Medical marijuana laws still vary across the United States, and barriers persist for patients and providers, including fear of addiction and side effects as well as safety, financial, and legal concerns.
Carey Clark, PhD, RN, AHN-BC, of the University of Maine at Augusta, Jacquelyn Bainbridge, PharmD, FCCP, from the University of Colorado Skaggs School of Pharmacy and Pharmaceutical Sciences, and Lisa Kennedy Sheldon, PhD, APRN-BC, AOCNP®, FAAN, chief clinical officer at the Oncology Nursing Society, discussed the latest in medical marijuana laws and usage during a session at the 42nd Annual Congress in Denver, CO.
Sheldon began the session by detailing the history of medical marijuana. The use of cannabis dates back to 2727 BC by the Chinese emperor Shen Nung. It was also used in the 1800s by U.S. physicians to treat pain, cough, menstrual cramps, and more than 100 other illnesses. In the early 1900s, however, Americans feared losing their jobs to Mexican immigrants who were bringing marijuana into the United States. In the 1930s, the antimarijuana propaganda in the United States began to ramp up.
In the 1970s, the Controlled Substances Act declared marijuana a schedule I drug, which is associated with a high risk of abuse and discourages medical use. The War on Drugs in the 1980s further distanced the use of marijuana in the United States, until California became the first state in 1996 to legalize medical marijuana. Now, 25 states have medical marijuana programs, but the laws vary by state. Because of the drug’s continued schedule I classification, it is difficult to study, and the University of Mississippi is the only source for cannabis research in the United States.
Clark continued by discussing the nurse’s role with regard to medical marijuana. She noted a study published by Abrams et al. in Clinical Pharmacology and Therapeutics, which indicated that cannabis can be used in early palliation to help with pain, nausea, sleep disturbances, nutrition issues, and depression. In addition, cannabis is better than opioids for chronic pain, as there are fewer risks and less side effects; however, studies on this topic only include a small patient population because of the prohibition effect on the drug.
With the growing interest in using cannabis as an herbal palliative medicine, oncology nurses should assess patients’ palliative needs, prior history and/or current cannabis use, other palliative medicine, potential drug-drug interactions, financial implications for palliative care, support system, knowledge of ingestion methods and side effects, and any safety concerns.
In states that have medicinal marijuana laws, nurses should support patients in the process, indicating where and how to access cannabis (dispensary, caregiver, home-grown), ingestion methods (inhalation, dabbing, topical, transdermal, edibles, oils, tinctures, rectal), dosing and schedule (via a patient cannabis diary), and any side effects or medication interactions. “Know your state!” Clark urged with regard to the state-by-state laws and regulations.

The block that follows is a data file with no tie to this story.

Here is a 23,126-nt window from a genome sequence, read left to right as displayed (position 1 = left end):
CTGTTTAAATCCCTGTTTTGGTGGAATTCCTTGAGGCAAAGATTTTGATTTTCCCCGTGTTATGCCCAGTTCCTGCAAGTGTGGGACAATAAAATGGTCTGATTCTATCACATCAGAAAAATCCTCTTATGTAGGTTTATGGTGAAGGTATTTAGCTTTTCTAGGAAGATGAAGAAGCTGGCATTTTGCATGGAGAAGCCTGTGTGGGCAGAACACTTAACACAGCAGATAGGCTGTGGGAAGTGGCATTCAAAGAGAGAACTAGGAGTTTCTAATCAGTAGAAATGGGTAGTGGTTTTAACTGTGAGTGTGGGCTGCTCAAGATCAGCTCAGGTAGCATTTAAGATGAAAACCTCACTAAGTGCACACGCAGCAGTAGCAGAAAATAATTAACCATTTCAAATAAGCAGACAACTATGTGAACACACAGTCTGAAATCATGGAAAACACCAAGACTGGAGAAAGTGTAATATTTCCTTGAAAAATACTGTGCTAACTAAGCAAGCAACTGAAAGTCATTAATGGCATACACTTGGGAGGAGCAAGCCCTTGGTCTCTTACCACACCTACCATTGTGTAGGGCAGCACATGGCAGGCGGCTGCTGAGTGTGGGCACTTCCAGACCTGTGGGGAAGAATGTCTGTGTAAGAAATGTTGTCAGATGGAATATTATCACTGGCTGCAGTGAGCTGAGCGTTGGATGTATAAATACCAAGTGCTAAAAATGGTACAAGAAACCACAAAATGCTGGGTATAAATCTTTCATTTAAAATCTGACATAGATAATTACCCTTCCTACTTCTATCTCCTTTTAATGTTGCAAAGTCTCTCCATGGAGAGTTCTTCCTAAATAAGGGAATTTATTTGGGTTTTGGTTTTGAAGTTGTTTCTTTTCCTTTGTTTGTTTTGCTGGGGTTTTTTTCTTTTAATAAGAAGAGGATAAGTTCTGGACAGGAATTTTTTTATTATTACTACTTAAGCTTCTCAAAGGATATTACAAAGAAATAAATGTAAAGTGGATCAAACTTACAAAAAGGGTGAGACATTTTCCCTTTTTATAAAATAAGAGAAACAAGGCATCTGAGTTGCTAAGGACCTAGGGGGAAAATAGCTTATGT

She cautioned that the largest risk for drug-drug interaction with cannabis is medications that increase bleeding risk, such as aspirin, warfarin, heparin, clopidogrel bisulfate, and nonsteroidal anti-inflammatory drugs, because cannabis can also increase the risk of bleeding. Cannabis can also lower blood sugar, blood pressure, and the liver’s cytochrome P450 enzyme, which could impact how other herbal supplements and medications may be metabolized.
Side effects of cannabis can include dysphoria, anxiety, panic, impaired memory, decreased psychomotor performance, impaired cognitive capacity, tiredness, dizziness, tachycardia, drug mouth, dry eyes, and a distorted perception of the passage of time.
She finished by recommending that nurses remain educated on the laws surrounding medical marijuana and best practices for dosing and side effects, as well as advocating for patients and ending the stigma surrounding the use of medical marijuana.
Bainbridge concluded the session by expanding on drug-drug interactions with cannabis use. Tetrahydrocannabinol (THC), is the major psychoactive component of cannabis, is metabolized by CYP3A4 and CYP2C9, which has the potential for interactions with other CYP3A4 inhibitors and inducers. Cannabidiol (CBD) is extensively metabolized by the liver and is a potent inhibitor of CYP2C and CYP3A, and both THC and CBD are highly lipophilic.